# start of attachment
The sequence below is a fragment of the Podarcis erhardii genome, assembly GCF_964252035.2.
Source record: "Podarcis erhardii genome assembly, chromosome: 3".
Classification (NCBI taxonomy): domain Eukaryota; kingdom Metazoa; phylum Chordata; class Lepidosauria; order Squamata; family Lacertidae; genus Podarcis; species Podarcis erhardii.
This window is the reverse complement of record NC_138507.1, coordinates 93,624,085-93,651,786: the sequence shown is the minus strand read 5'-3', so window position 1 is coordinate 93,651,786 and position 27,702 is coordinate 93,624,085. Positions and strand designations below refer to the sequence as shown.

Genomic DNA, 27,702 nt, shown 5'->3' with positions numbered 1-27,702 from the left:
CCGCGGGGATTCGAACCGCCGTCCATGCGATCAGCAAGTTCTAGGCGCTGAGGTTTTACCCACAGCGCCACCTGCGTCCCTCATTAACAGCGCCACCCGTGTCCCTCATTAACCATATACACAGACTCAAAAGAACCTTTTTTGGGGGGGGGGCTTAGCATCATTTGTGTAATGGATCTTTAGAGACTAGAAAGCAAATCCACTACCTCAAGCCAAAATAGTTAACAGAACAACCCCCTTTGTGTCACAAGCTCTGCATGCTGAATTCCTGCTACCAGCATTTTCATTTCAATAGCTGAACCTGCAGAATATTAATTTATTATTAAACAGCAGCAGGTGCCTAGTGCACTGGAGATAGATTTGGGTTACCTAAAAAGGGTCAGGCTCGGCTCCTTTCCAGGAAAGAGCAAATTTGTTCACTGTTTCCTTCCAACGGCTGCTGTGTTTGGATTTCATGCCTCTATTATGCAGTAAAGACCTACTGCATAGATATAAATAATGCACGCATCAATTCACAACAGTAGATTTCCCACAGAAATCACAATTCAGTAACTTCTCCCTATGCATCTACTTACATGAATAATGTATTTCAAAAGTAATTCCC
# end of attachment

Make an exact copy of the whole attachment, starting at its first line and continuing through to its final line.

The sequence below is a fragment of the Podarcis erhardii genome, assembly GCF_964252035.2.
Source record: "Podarcis erhardii genome assembly, chromosome: 3".
Classification (NCBI taxonomy): domain Eukaryota; kingdom Metazoa; phylum Chordata; class Lepidosauria; order Squamata; family Lacertidae; genus Podarcis; species Podarcis erhardii.
This window is the reverse complement of record NC_138507.1, coordinates 93,624,085-93,651,786: the sequence shown is the minus strand read 5'-3', so window position 1 is coordinate 93,651,786 and position 27,702 is coordinate 93,624,085. Positions and strand designations below refer to the sequence as shown.

Genomic DNA, 27,702 nt, shown 5'->3' with positions numbered 1-27,702 from the left:
CCGCGGGGATTCGAACCGCCGTCCATGCGATCAGCAAGTTCTAGGCGCTGAGGTTTTACCCACAGCGCCACCTGCGTCCCTCATTAACAGCGCCACCCGTGTCCCTCATTAACCATATACACAGACTCAAAAGAACCTTTTTTGGGGGGGGGGCTTAGCATCATTTGTGTAATGGATCTTTAGAGACTAGAAAGCAAATCCACTACCTCAAGCCAAAATAGTTAACAGAACAACCCCCTTTGTGTCACAAGCTCTGCATGCTGAATTCCTGCTACCAGCATTTTCATTTCAATAGCTGAACCTGCAGAATATTAATTTATTATTAAACAGCAGCAGGTGCCTAGTGCACTGGAGATAGATTTGGGTTACCTAAAAAGGGTCAGGCTCGGCTCCTTTCCAGGAAAGAGCAAATTTGTTCACTGTTTCCTTCCAACGGCTGCTGTGTTTGGATTTCATGCCTCTATTATGCAGTAAAGACCTACTGCATAGATATAAATAATGCACGCATCAATTCACAACAGTAGATTTCCCACAGAAATCACAATTCAGTAACTTCTCCCTATGCATCTACTTACATGAATAATGTATTTCAAAAGTAATTCCC